The FREMA (e-Framework Reference Model for Assessment) project, part of the Joint Information Systems Committee’s (JISC) e-Learning Framework, is a big inter-connected portal which will house information relevant to the education community about e-learning assessment.
It has been developed by Dr David Millard and Dr Gary Wills at the University of Southampton's School of Electronics & Computer Science (ECS), who will launch the new FREMA portal at a JISC e-Learning programme meeting on 11 October. It will be hosted by ECS at: http://frema.ecs.soton.ac.uk/wiki/
FREMA began in 2005 to help people in Higher Education to build systems for e-learning. Its goal was to develop a reference model for systems in the Assessment Domain which focus upon the creation, execution and recording of electronic assessments which are accessible across institutions and to the lifelong learner.
According to Dr Millard, FREMA is a type of wiki with all the resources representing various aspects of Assessment in Higher Education such as information on standards and funding, but it can be queried like a Knowledge Base, so that users can find gaps and trends in the domain.
'A huge advantage of this system over any similar ones is its simplicity,' said Dr Millard. 'Although it is a major Knowledge Base, it is simple enough to enable people who are not computer scientists to access it and contribute and to run queries on issues such as what standards are the most popular.'
Helene Murphy | alfa
Stable magnetic bit of three atoms
21.09.2017 | Sonderforschungsbereich 668
Drones can almost see in the dark
20.09.2017 | Universität Zürich
Plants and algae use the enzyme Rubisco to fix carbon dioxide, removing it from the atmosphere and converting it into biomass. Algae have figured out a way to increase the efficiency of carbon fixation. They gather most of their Rubisco into a ball-shaped microcompartment called the pyrenoid, which they flood with a high local concentration of carbon dioxide. A team of scientists at Princeton University, the Carnegie Institution for Science, Stanford University and the Max Plank Institute of Biochemistry have unravelled the mysteries of how the pyrenoid is assembled. These insights can help to engineer crops that remove more carbon dioxide from the atmosphere while producing more food.
A warming planet
Our brains house extremely complex neuronal circuits, whose detailed structures are still largely unknown. This is especially true for the so-called cerebral cortex of mammals, where among other things vision, thoughts or spatial orientation are being computed. Here the rules by which nerve cells are connected to each other are only partly understood. A team of scientists around Moritz Helmstaedter at the Frankfiurt Max Planck Institute for Brain Research and Helene Schmidt (Humboldt University in Berlin) have now discovered a surprisingly precise nerve cell connectivity pattern in the part of the cerebral cortex that is responsible for orienting the individual animal or human in space.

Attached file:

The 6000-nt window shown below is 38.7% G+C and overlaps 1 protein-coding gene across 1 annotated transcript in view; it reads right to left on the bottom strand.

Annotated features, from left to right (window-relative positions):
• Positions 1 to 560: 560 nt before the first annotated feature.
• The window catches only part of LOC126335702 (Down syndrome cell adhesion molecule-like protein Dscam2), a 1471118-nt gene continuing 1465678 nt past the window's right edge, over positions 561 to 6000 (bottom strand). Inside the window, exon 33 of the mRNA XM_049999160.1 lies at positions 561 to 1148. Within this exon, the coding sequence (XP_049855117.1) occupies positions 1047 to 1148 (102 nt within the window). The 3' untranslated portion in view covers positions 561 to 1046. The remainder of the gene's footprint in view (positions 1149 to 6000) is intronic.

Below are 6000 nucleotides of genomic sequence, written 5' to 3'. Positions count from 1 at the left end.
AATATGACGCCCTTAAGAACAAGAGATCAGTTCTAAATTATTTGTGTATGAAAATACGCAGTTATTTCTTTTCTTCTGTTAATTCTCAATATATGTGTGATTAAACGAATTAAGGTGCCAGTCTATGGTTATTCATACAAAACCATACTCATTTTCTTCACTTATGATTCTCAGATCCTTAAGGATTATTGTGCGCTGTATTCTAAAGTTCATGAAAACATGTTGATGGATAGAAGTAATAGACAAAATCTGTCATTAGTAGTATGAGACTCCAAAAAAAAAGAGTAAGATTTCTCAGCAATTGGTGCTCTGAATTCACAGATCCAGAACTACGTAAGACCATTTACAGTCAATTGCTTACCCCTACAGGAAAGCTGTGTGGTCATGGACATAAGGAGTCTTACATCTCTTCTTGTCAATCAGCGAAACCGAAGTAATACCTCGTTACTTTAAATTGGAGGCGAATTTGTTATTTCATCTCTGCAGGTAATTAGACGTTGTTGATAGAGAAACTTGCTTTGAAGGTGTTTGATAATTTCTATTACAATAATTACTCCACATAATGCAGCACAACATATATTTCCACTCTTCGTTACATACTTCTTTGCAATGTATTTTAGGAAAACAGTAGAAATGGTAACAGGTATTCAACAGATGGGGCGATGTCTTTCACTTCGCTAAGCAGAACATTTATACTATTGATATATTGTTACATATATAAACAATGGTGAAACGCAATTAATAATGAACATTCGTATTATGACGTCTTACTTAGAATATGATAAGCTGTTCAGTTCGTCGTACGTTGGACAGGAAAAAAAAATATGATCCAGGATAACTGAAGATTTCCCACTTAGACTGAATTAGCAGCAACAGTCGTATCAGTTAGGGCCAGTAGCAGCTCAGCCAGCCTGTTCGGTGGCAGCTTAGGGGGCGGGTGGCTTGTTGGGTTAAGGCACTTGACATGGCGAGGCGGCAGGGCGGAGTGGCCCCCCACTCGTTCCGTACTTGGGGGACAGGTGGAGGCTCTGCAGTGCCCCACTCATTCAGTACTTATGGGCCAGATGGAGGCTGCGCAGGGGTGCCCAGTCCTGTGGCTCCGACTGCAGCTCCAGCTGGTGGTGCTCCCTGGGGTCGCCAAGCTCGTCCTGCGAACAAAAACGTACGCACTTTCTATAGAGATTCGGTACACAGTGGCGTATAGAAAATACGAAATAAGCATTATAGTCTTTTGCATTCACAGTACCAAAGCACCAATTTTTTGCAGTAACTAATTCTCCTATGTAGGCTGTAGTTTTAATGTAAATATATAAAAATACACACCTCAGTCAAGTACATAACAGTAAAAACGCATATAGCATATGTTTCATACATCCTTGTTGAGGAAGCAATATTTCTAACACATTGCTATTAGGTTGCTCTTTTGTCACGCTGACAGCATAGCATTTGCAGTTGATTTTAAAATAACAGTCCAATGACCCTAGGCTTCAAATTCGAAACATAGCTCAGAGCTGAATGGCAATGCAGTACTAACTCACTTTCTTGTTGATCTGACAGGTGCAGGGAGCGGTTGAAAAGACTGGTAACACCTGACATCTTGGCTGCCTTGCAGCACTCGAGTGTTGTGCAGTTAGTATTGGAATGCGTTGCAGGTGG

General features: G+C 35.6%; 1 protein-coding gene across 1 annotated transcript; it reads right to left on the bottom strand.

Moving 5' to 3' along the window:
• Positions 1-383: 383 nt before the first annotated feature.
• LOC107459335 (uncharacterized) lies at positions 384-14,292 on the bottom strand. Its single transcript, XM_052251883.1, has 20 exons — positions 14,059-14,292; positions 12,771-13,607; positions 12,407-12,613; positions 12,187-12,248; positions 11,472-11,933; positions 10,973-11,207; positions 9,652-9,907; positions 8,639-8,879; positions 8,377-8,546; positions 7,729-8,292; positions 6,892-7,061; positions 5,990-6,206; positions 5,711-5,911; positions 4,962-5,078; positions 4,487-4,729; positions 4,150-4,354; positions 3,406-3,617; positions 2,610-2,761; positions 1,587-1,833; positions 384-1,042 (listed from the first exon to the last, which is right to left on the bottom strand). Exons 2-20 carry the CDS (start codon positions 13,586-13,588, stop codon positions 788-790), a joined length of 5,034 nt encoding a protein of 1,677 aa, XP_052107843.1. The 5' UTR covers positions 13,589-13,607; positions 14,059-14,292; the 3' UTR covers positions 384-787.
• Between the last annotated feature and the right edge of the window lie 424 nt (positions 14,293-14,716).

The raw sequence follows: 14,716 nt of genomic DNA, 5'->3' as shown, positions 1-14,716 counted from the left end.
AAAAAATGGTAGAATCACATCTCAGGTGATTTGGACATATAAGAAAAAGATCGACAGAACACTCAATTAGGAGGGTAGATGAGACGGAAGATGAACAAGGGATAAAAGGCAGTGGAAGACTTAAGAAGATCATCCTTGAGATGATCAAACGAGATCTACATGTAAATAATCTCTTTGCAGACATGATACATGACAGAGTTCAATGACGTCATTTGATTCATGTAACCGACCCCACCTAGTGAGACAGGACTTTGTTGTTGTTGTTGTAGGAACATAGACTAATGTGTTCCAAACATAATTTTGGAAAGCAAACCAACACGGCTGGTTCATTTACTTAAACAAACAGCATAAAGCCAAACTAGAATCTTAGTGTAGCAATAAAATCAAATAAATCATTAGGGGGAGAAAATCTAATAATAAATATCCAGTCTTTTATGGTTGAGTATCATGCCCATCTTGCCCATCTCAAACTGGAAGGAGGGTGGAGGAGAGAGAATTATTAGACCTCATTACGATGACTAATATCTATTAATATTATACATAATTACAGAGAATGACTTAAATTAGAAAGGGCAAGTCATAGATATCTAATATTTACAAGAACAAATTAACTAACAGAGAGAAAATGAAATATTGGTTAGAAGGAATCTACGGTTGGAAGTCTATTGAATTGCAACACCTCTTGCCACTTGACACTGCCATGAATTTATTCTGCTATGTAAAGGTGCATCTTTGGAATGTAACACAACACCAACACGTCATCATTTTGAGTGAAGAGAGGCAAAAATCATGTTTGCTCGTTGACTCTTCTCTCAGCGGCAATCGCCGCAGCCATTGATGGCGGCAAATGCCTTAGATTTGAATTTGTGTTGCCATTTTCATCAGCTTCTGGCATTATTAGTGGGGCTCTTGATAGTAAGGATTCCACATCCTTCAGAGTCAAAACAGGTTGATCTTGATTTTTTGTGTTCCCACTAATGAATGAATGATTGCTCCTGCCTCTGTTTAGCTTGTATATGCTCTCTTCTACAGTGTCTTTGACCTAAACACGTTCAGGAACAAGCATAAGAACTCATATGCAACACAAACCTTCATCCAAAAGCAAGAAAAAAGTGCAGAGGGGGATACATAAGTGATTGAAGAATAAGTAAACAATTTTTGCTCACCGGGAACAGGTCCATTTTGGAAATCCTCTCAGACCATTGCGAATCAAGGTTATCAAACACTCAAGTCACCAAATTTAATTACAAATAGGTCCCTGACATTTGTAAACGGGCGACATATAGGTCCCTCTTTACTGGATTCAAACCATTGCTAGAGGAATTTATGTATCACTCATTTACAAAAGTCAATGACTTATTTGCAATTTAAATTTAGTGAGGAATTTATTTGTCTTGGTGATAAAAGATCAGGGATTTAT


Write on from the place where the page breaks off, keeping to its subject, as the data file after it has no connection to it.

The researchers report online in Nature (Schmidt et al., 2017. Axonal synapse sorting in medial entorhinal cortex, DOI: 10.1038/nature24005) that synapses in...
Whispering gallery mode (WGM) resonators are used to make tiny micro-lasers, sensors, switches, routers and other devices. These tiny structures rely on a...
Using ultrafast flashes of laser and x-ray radiation, scientists at the Max Planck Institute of Quantum Optics (Garching, Germany) took snapshots of the briefest electron motion inside a solid material to date. The electron motion lasted only 750 billionths of the billionth of a second before it fainted, setting a new record of human capability to capture ultrafast processes inside solids!
When x-rays shine onto solid materials or large molecules, an electron is pushed away from its original place near the nucleus of the atom, leaving a hole...
For the first time, physicists have successfully imaged spiral magnetic ordering in a multiferroic material. These materials are considered highly promising candidates for future data storage media. The researchers were able to prove their findings using unique quantum sensors that were developed at Basel University and that can analyze electromagnetic fields on the nanometer scale. The results – obtained by scientists from the University of Basel’s Department of Physics, the Swiss Nanoscience Institute, the University of Montpellier and several laboratories from University Paris-Saclay – were recently published in the journal Nature.
Multiferroics are materials that simultaneously react to electric and magnetic fields. These two properties are rarely found together, and their combined...
19.09.2017 | Event News
12.09.2017 | Event News
06.09.2017 | Event News
22.09.2017 | Life Sciences
22.09.2017 | Medical Engineering
22.09.2017 | Physics and Astronomy